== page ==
Last week my wife and I found ourselves driving down the interstate on the way to visiting a potential college for our 17-year-old daughter. While the odometer kept a careful tally of the miles driven, my wife was measuring something very real, yet invisible to the eye.
“I know this is really her decision,” my wife said, “but this is too far from home.”
Our daughter slept quietly in the back seat of our SUV — much like she’d done for years before time required her to add a slight curl to her legs in order to rest comfortably across the seat.
I looked down at the odometer and then glanced over to the small clock on the dashboard. While my mind did a mathematical calculation, my wife found herself tuned into a completely different formula altogether — a formula only a parent can feel.
Her words settling into me, I reached over to her, our hands touching. Instantly I began to feel her emotions flow though me, her words awaking emotions of mine right below the surface.
In a flash, I understood where her measurement was rooted — in her heart.
While I was initially calculating how many hours it might take me to drive across the state if our daughter found her car with a dead battery in the middle of the night, my wife’s emotions were plugged into a completely different wavelength. Mothers seem to carry a “sixth sense” most of us fathers seem to keep repressed or on a very short leash.
Suddenly I pictured a late-night call with tears on the other end of the call. The situation could be anything, but I know inside of most men is a soft spot for their daughters which awakens a sense of urgency like we’ve never felt before. And to us, being able to act on this somewhat new feeling is deeply ingrained in our DNA. And in these moments, the urge to protect or comfort will override any logic or what little common sense we might possess.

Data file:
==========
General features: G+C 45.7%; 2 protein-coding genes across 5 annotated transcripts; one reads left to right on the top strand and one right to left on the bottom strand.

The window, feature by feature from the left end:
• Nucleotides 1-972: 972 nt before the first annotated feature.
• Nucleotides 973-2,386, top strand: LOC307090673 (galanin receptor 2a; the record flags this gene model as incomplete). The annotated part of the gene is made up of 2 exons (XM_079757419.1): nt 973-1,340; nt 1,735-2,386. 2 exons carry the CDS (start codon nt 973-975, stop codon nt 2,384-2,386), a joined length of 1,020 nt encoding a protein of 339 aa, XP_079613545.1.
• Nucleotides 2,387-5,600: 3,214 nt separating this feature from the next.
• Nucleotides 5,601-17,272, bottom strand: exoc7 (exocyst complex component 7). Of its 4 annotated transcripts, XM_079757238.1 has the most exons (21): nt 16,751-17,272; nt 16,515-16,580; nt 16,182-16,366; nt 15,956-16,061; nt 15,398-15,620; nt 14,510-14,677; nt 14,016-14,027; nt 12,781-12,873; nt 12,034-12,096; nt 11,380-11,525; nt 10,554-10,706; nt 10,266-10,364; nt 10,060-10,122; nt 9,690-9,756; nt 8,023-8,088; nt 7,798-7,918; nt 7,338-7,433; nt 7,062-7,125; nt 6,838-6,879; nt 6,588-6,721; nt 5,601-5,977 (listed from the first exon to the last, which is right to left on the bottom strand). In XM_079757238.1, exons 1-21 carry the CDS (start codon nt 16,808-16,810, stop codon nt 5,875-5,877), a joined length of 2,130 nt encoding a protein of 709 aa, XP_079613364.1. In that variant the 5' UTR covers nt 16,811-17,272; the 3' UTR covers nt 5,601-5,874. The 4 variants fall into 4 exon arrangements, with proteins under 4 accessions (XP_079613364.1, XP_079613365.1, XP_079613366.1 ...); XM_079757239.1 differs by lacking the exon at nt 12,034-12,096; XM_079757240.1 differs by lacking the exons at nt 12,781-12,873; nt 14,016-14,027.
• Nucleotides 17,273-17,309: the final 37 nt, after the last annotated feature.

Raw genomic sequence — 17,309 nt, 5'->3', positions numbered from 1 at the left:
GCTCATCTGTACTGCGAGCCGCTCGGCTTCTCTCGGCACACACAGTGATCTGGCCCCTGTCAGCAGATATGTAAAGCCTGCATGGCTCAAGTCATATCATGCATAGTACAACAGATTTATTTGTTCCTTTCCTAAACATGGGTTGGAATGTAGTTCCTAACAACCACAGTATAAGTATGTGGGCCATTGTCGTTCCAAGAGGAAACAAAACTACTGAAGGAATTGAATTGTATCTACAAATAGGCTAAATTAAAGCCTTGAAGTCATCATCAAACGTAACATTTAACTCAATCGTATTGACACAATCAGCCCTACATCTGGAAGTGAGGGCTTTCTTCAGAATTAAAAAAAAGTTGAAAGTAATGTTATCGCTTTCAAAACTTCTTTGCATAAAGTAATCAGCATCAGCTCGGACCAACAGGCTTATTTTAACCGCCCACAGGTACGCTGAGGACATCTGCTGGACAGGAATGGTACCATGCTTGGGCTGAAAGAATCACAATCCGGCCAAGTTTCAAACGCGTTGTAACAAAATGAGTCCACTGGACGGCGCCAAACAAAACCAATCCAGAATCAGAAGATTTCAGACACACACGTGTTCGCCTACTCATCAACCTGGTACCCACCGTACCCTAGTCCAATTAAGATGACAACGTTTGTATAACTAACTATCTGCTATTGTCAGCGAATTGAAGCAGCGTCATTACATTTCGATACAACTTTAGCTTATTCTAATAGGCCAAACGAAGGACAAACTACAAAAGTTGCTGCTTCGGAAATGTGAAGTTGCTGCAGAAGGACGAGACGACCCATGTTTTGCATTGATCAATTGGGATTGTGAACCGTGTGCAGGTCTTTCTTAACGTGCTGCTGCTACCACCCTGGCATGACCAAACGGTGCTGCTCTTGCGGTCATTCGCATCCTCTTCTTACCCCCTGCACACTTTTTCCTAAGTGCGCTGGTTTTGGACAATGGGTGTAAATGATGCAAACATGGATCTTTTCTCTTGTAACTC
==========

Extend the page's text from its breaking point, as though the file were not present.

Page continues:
With these strange emotions coming to the surface, I turned to look at my wife.
When you’ve lived with someone for three decades you learn to read the unspoken language you’ve forged together over the years.
Without a word, her eyes told me volumes.
While the odometer displayed hundreds of miles behind us that day, I knew there was something much different in play at the moment.
Your child heading off to college is traumatic and highly emotional for all involved. I once heard of very mature young man who began crying as he and his parents arrived to move him into a freshman dorm. High emotions, generally relegated to parents, apparently are spread equally around.
My fingers, intertwined with those of my wife, gently squeezed as we looked at each other.
With only 15 miles to go to the university’s exit, I understood.
“Funny you should say that,” I said, “I’m getting the very same feeling.”
Woolsey is the publisher of the Times-Georgian. You can read more of his columns at leonardwoolsey.com. You can reach him at firstname.lastname@example.org.